Indochine is sumptuous, sweeping, grandiose and epic, coming across like a big budget Jackie Collins novel within the first half hour before slowly embroiling us in political concerns, resurgent Communism and the faltering grip French occupation.
Taking in family drama, political shifts and the French occupation of Indochina over a twenty year period between the 1930s and mid-1950s, Indochine is sumptuous, sweeping, grandiose and epic in all the ways you imagine. Mounted on a scale which recalls the heyday of Bertolucci’s Last Emperor or Attenborough’s Gandhi, this is a love story stretched across decades, etched into history and memorable for its time as well as place.
There are shades of Pollack’s Out of Africa and Lean’s A Passage To India in the evocation and sense of period, as well as minute attention to detail in terms of recreating rubber plantations, military occupation and the sense of claustrophobia which pervades the locations themselves. Deneuve, Perez and Linh Dan Pham as the adoptive daughter are riveting throughout, playing subtlety against open vistas, vast backdrops and never being overwhelmed by the visual spectacle Regis Wargnier depicts.
Coming across like a big budget Jackie Collins novel within the first half hour before slowly embroiling us in political concerns, resurgent Communism and the faltering grip France begins to have on those parts of South East Asia it occupies, Indochine expands from the surface downwards providing the viewer with more and more detail, until you feel this place to be real, these people to have lived and ultimately for the film itself to engage you emotionally. If at times scenes seem bloated or overly long that is because they are. As is sometimes the case with historically accurate Oscar fare things can air on the side of melodrama, making emotions feel over wrought which in turn tends to distract.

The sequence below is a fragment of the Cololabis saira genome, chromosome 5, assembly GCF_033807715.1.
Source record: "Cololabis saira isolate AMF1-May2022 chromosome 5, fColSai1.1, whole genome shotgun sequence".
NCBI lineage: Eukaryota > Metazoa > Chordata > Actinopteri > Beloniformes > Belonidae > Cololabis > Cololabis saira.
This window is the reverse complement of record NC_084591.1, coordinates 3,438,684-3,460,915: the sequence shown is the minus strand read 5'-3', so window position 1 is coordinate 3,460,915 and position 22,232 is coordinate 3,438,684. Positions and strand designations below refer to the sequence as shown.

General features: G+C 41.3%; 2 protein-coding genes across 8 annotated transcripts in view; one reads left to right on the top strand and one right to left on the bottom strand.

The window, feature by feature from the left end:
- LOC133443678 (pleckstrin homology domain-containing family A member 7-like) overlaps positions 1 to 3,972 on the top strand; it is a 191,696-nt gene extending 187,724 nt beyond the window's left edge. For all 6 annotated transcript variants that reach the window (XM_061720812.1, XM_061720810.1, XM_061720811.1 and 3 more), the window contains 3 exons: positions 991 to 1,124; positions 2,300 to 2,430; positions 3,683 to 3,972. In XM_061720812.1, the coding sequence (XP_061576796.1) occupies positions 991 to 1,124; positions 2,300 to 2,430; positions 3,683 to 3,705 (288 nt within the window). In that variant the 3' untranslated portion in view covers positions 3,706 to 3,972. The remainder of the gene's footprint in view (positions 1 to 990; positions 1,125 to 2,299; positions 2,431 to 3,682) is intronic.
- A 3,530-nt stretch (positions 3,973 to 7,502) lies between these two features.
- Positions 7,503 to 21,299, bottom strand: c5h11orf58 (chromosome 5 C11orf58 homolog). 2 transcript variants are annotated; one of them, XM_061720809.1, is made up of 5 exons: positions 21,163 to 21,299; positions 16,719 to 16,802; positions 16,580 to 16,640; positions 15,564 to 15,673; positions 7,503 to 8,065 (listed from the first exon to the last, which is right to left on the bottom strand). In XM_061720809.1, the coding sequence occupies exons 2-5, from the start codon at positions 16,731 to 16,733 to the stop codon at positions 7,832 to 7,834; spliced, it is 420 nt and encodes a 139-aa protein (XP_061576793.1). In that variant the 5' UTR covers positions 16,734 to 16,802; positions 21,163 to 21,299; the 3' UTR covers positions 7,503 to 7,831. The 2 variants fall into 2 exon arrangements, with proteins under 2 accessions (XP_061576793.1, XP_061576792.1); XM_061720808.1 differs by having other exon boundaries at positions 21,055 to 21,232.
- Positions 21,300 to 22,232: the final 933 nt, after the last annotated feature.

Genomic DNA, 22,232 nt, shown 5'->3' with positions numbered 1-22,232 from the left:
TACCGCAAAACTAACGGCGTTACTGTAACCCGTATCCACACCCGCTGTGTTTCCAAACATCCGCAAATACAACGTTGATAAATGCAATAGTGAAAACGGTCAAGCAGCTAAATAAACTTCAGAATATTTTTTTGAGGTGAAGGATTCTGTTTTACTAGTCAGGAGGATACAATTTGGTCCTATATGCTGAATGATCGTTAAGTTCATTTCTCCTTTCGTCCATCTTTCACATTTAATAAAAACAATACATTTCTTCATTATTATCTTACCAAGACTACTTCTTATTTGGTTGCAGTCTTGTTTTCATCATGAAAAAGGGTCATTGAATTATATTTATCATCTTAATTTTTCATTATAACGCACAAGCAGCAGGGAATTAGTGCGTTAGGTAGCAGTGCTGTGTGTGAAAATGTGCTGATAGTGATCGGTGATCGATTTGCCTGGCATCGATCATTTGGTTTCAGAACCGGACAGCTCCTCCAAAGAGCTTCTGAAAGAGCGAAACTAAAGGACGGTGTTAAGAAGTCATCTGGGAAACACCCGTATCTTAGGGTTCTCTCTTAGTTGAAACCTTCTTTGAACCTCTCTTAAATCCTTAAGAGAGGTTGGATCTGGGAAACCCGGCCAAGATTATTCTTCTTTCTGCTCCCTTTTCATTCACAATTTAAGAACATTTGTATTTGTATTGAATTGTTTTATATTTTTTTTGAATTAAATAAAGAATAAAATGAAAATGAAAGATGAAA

Similarly some of the locations are often so breathtaking that you find yourself admiring the view rather than paying attention to dialogue, which in a film of this complexity can be fatal. But that aside the extensive use of voice over and internal monologue primarily used by Deneuve’s character Elaine, is both essential to smoothly segue between years and underline visuals. Vincent Perez meanwhile who featured in La Reine Margot and Crow: City of Angels, displays range, emotion and leading man chops enough to hold the screen alongside her.
Be warned though, Indochine is no easy Sunday afternoon matinee affair, it requires emotional investment, patience and ideally no interruptions. This is no film you dip in and out of without losing something fundamental to the experience. There is little doubt that in parts it feels overly long and there is a sense of meandering narrative. But to be honest performances are universally excellent, its cinematography reaches the levels of Conrad Hall, and the film itself remains more deserving of Academy recognition than some films half its age.
Written by Martin Carr
Directed by: Régis Wargnier
Written by: Érik Orsenna, Louis Gardel, Catherine Cohen, Régis Wargnier
Starring: Catherine Deneuve, Vincent Pérez, Linh Dan Pham, Jean Yanne, Dominique Blanc
Released: 1992 / Genre: Drama
Country: France / IMDB
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Top 10 Films reviewed Indochine on DVD courtesy of Studiocanal. The film was released on DVD & Blu-ray on Jan 2, 2017.